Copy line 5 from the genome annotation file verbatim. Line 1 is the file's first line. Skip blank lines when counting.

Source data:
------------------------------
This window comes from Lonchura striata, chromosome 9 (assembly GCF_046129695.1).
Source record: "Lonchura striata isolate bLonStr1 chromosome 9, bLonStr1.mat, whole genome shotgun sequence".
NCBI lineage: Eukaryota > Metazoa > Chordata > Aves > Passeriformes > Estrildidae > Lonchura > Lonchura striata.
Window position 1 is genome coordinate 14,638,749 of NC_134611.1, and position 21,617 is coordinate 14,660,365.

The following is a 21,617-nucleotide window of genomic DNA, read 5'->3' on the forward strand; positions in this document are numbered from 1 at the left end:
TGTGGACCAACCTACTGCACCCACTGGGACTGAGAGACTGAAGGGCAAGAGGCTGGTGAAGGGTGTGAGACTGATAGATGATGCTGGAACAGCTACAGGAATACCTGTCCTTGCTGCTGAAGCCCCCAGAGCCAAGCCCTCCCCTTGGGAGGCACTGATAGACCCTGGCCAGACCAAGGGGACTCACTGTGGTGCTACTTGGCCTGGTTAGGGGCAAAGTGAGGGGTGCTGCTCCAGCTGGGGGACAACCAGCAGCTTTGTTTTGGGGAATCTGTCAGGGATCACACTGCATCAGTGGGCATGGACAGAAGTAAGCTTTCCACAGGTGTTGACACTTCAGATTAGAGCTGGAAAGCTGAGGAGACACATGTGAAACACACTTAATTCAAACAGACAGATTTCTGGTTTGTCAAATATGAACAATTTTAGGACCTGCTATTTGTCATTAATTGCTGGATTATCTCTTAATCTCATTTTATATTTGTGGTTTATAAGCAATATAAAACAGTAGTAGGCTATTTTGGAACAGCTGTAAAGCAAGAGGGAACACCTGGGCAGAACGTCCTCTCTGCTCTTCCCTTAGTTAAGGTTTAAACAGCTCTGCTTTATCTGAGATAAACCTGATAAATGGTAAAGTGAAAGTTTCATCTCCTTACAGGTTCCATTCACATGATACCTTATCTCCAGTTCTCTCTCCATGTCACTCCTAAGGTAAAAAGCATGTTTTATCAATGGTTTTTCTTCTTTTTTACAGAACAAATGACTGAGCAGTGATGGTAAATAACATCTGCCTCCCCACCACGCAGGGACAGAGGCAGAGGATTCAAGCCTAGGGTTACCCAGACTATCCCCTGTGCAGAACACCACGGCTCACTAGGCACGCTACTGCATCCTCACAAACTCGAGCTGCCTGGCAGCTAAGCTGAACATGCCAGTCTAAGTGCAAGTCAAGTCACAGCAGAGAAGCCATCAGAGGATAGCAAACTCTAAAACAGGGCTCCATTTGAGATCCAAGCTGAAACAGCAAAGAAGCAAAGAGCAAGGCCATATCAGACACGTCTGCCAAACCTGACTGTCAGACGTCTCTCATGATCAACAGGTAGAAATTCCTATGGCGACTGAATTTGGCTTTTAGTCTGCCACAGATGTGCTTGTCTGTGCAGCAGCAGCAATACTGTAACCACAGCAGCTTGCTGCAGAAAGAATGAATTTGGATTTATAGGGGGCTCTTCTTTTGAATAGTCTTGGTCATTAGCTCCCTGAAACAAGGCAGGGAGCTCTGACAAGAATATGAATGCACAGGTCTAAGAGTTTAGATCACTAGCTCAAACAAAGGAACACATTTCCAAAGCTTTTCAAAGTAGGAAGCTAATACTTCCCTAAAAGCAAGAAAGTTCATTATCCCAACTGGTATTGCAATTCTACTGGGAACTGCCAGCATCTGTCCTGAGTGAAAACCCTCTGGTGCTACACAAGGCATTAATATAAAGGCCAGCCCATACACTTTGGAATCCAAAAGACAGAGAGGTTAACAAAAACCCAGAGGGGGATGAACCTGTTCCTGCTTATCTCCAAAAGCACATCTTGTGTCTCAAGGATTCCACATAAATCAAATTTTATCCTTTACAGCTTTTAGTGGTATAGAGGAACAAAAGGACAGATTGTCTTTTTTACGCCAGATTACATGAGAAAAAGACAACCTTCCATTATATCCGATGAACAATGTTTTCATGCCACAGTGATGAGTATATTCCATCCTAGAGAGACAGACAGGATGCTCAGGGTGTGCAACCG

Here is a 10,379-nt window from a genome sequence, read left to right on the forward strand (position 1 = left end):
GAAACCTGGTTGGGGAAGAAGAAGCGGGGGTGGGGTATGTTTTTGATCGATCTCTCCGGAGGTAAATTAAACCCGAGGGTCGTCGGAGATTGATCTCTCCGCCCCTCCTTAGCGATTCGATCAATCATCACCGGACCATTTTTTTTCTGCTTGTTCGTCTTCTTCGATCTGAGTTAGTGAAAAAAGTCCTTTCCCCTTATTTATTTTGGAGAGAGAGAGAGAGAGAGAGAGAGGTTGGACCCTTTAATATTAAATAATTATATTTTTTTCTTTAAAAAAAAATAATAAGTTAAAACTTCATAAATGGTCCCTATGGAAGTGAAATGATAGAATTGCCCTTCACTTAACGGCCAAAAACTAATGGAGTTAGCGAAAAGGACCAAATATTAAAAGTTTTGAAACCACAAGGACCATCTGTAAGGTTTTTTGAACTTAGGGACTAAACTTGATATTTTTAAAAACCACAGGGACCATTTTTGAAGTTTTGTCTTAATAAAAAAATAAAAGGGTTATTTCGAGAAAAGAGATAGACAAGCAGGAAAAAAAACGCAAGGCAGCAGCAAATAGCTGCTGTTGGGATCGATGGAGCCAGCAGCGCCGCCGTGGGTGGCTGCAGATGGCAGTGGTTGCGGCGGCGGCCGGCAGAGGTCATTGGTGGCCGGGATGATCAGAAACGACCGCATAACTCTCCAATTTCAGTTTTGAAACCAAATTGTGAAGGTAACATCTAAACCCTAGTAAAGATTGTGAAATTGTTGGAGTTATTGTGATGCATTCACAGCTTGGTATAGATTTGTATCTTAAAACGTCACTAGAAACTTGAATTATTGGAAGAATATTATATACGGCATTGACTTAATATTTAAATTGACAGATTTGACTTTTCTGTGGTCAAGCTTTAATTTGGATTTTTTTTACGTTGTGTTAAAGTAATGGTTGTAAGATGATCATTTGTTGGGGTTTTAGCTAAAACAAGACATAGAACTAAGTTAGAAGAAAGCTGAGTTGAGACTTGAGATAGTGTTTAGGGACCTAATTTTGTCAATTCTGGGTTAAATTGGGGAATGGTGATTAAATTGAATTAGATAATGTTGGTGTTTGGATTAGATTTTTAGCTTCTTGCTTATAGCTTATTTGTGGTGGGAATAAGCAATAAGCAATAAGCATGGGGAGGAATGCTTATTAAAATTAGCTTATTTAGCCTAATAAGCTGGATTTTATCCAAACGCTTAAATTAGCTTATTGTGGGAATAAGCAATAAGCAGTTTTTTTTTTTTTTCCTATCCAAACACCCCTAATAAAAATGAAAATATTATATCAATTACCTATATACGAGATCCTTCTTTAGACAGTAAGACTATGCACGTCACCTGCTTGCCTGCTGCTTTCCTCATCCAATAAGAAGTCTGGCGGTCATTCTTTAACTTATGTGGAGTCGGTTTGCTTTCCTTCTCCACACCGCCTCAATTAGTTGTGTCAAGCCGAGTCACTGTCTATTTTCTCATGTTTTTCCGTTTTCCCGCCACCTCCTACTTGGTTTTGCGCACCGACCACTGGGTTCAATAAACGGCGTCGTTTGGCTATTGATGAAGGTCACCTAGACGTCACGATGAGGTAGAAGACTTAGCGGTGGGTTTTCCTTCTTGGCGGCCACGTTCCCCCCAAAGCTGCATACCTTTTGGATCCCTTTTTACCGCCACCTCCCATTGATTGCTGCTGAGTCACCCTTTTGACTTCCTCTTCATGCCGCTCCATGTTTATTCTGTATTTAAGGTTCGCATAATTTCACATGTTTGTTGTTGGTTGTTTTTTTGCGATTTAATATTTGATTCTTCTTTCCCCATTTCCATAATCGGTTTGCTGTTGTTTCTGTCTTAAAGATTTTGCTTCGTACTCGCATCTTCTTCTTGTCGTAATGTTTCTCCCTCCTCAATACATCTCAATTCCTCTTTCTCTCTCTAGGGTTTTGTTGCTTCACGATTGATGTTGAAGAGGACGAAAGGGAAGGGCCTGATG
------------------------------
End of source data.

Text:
The following is a 21,617-nucleotide window of genomic DNA, read 5'->3' on the forward strand; positions in this document are numbered from 1 at the left end: